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1-Disc Version

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Product Details

  • Actors: Mathieu Kassovitz, Ulrich Tukur, Ulrich Muhe
  • Directors: Costa-Gavras
  • Format: Multiple Formats, Color, Dolby, Widescreen, NTSC
  • Language: English
  • Subtitles: English
  • Region: Region 1 (U.S. and Canada only. Read more about DVD formats.)
  • Aspect Ratio: 1.77:1
  • Number of discs: 1
  • Rated: Unrated
  • Studio: Entertainment One
  • DVD Release Date: June 10, 2014
  • Run Time: 132 minutes
  • Average Customer Review: 4.1 out of 5 stars  See all reviews (105 customer reviews)
  • Amazon Best Sellers Rank: #68,594 in Movies & TV (See Top 100 in Movies & TV)

Editorial Reviews

Kurt Gerstein, a Waffen SS officer employed in the SS Hygiene Institute, is shocked to learn that the process he has developed to eradicate typhus is now being used for killing Jews in extermination camps. Gerstein attempts to notify the Pope about the gassings, but is appalled by the lack of response he gets from the Catholic hierarchy, except for one priest.

Customer Reviews

We are good at explaining to ourselves why we do what we do, we are even better at finding reasons to do nothing.
“Amen," a film by Costa-Gavras, is an exploration of the Catholic Church’s failure to speak out against the Holocaust even they they knew what was happening.
The Movie Man
He tells the priest that they tried to negotiate using Hungarian Jews on their way to death.... no one was interested.
MyD -- The Viewpoint

Most Helpful Customer Reviews

97 of 107 people found the following review helpful By A Customer on September 14, 2003
Format: DVD
Based on a true story, *Amen* is an important, and heretofore unexamined, angle in cinema's ongoing grappling with the Holocaust: the complicity of the Catholic Church with the Third Reich's "Final Solution". Important BECAUSE the subject hasn't been examined in film. Precise, too; the movie is concerned with the murder of the Jews in particular. Early in *Amen*, we see the German Catholic Church put a stop to the euthanizing of what the Nazi Party calls "unproductive citizens", e.g., people with Down's Syndrome and, indeed, any who suffer from mental illness. The local archbishop threatens the Nazi bureaucrats with exposure to world opinion, and thunders indignant, logical arguments from the pulpit ("'Unproductive!' And what of injured soldiers returning from the front? Are they 'unproductive', too?" etc.). But the thing is, these mentally ill were baptized as Christians. The JEWS, on the other hand. . . . Director Costa-Gavras gives them an unlikely champion: an SS officer and chemist Kurt Gerstein (Ulrich Tukur) whose creation of a cleansing agent, designed to filter contaminated drinking water for the troops at the front, becomes a primary tool in the mass-murder campaign by the German government. The chemist, a devout Protestant, is horrified when he discovers to what uses his invention is being put. He is eventually brought to a concentration camp, and is more or less forced to view a gassing through a peep-hole on a gas-chamber door. Thankfully, WE'RE spared the sight. Indeed, we "see" almost no atrocities: Costa-Gavras assumes we're intelligent and moral enough to already know that genocide is evil. (Obviously a faulty assumption, considering that this movie received almost zero attention from audiences and critics.Read more ›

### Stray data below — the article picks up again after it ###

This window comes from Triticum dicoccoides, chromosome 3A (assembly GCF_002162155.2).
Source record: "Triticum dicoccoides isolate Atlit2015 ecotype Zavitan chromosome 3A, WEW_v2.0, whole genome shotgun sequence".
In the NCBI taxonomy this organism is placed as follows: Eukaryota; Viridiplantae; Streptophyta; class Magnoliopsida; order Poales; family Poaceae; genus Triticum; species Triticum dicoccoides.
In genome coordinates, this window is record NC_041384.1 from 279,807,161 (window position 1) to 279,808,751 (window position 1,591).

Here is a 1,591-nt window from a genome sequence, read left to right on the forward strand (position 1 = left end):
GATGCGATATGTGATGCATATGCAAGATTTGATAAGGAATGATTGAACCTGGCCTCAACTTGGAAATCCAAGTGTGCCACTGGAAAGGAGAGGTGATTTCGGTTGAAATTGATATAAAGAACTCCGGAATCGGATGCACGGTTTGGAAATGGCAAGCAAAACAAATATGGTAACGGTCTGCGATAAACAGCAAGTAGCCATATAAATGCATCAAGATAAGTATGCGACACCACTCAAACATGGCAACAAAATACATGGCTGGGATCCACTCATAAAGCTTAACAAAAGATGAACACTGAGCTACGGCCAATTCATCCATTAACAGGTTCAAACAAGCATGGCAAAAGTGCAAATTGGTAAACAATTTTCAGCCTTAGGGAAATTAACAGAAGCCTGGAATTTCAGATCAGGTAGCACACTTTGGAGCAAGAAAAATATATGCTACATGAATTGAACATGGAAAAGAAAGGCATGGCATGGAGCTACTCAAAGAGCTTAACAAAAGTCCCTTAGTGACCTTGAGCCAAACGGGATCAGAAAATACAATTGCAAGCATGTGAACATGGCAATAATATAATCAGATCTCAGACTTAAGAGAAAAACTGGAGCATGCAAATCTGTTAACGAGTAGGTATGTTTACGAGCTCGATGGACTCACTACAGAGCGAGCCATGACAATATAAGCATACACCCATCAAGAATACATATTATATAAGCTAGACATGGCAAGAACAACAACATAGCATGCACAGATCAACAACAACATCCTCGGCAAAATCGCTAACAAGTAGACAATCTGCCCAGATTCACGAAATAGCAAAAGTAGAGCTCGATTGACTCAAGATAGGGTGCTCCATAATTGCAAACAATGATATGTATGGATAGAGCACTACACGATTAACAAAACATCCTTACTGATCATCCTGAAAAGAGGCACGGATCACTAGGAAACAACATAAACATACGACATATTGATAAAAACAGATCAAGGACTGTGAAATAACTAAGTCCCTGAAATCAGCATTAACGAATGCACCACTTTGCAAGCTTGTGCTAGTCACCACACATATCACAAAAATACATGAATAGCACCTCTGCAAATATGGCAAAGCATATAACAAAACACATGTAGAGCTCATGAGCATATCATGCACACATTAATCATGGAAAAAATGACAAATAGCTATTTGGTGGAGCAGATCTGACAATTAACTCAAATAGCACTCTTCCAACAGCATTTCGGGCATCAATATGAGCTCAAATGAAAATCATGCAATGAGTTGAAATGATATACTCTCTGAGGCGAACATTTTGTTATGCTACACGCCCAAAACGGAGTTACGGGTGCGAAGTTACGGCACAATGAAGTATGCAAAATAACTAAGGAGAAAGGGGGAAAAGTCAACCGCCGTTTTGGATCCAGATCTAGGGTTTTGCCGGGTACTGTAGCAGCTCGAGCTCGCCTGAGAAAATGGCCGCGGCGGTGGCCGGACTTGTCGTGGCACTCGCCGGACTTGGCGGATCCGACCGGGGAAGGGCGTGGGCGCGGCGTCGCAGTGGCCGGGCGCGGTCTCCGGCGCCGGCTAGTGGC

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121 of 141 people found the following review helpful By Timothy Kearney VINE VOICE on October 1, 2003
Format: DVD
As far as films dealing with the Holocaust are concerned, I do not believe that AMEN is in the same category as LIFE IS BEAUTIFUL or SCHINDLER'S LIST. I say this not so much because of the film's quality, but due to the fact it is really a morality tale about what happens when people who are basically good fail to see obvious evil, do little to nothing about it, and in the end may even be aiding the evil that so opposes good. The Holocaust is merely the backdrop, and the failure of organized religion to oppose the evil of Holocaust is history's best example to demonstrate what happens when people do not oppose evil.